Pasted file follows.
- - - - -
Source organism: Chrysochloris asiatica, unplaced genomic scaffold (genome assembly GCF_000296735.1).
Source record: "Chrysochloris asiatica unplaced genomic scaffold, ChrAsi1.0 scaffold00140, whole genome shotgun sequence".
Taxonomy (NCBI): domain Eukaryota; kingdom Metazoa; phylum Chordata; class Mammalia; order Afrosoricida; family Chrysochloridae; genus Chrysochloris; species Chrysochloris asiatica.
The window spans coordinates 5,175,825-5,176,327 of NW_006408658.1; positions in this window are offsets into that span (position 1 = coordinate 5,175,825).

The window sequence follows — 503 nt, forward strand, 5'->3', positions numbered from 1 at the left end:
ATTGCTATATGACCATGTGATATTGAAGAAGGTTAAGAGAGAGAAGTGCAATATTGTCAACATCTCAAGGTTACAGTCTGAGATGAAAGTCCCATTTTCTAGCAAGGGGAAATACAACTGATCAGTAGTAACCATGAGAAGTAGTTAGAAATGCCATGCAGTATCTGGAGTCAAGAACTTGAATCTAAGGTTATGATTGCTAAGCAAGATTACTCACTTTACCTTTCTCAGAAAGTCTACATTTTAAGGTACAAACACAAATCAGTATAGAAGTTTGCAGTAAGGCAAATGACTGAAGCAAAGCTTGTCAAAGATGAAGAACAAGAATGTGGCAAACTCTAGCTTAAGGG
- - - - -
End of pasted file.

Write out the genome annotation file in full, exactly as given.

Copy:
Source organism: Chrysochloris asiatica, unplaced genomic scaffold (genome assembly GCF_000296735.1).
Source record: "Chrysochloris asiatica unplaced genomic scaffold, ChrAsi1.0 scaffold00140, whole genome shotgun sequence".
Taxonomy (NCBI): domain Eukaryota; kingdom Metazoa; phylum Chordata; class Mammalia; order Afrosoricida; family Chrysochloridae; genus Chrysochloris; species Chrysochloris asiatica.
The window spans coordinates 5,175,825-5,176,327 of NW_006408658.1; positions in this window are offsets into that span (position 1 = coordinate 5,175,825).

The window sequence follows — 503 nt, forward strand, 5'->3', positions numbered from 1 at the left end:
ATTGCTATATGACCATGTGATATTGAAGAAGGTTAAGAGAGAGAAGTGCAATATTGTCAACATCTCAAGGTTACAGTCTGAGATGAAAGTCCCATTTTCTAGCAAGGGGAAATACAACTGATCAGTAGTAACCATGAGAAGTAGTTAGAAATGCCATGCAGTATCTGGAGTCAAGAACTTGAATCTAAGGTTATGATTGCTAAGCAAGATTACTCACTTTACCTTTCTCAGAAAGTCTACATTTTAAGGTACAAACACAAATCAGTATAGAAGTTTGCAGTAAGGCAAATGACTGAAGCAAAGCTTGTCAAAGATGAAGAACAAGAATGTGGCAAACTCTAGCTTAAGGG